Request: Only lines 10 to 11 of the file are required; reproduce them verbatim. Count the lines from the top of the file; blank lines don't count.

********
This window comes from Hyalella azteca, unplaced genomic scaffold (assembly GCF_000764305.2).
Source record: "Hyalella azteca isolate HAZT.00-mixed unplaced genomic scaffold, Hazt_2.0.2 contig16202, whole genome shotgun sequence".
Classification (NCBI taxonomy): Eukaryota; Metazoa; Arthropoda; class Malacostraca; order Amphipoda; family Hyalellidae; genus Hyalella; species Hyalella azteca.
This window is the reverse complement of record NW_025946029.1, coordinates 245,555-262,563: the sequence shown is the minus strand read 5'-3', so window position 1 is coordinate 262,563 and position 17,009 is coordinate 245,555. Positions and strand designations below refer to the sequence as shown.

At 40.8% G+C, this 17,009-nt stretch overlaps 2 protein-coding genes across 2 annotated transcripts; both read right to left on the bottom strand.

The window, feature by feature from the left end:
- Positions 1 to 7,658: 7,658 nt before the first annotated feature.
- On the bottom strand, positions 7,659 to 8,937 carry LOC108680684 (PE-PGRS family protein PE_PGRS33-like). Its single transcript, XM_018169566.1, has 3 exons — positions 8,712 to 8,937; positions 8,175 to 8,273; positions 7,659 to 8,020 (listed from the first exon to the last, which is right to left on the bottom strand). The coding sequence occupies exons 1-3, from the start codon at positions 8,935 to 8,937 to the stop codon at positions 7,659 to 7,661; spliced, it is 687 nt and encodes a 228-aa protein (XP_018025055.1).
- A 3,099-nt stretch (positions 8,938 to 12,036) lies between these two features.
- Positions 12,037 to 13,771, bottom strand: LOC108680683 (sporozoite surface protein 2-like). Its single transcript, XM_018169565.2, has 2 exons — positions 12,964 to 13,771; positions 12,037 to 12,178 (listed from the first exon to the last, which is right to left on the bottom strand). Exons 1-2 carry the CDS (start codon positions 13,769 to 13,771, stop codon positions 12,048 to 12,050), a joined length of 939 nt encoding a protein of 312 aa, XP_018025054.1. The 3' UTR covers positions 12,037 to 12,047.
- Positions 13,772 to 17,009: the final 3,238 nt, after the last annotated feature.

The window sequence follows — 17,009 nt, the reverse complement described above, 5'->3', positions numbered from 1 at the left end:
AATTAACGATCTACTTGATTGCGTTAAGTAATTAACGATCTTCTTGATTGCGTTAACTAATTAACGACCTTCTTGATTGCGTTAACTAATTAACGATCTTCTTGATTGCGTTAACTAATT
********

- Positions 12,037 to 13,771, bottom strand: LOC108680683 (sporozoite surface protein 2-like). Its single transcript, XM_018169565.2, has 2 exons — positions 12,964 to 13,771; positions 12,037 to 12,178 (listed from the first exon to the last, which is right to left on the bottom strand). Exons 1-2 carry the CDS (start codon positions 13,769 to 13,771, stop codon positions 12,048 to 12,050), a joined length of 939 nt encoding a protein of 312 aa, XP_018025054.1. The 3' UTR covers positions 12,037 to 12,047.
- Positions 13,772 to 17,009: the final 3,238 nt, after the last annotated feature.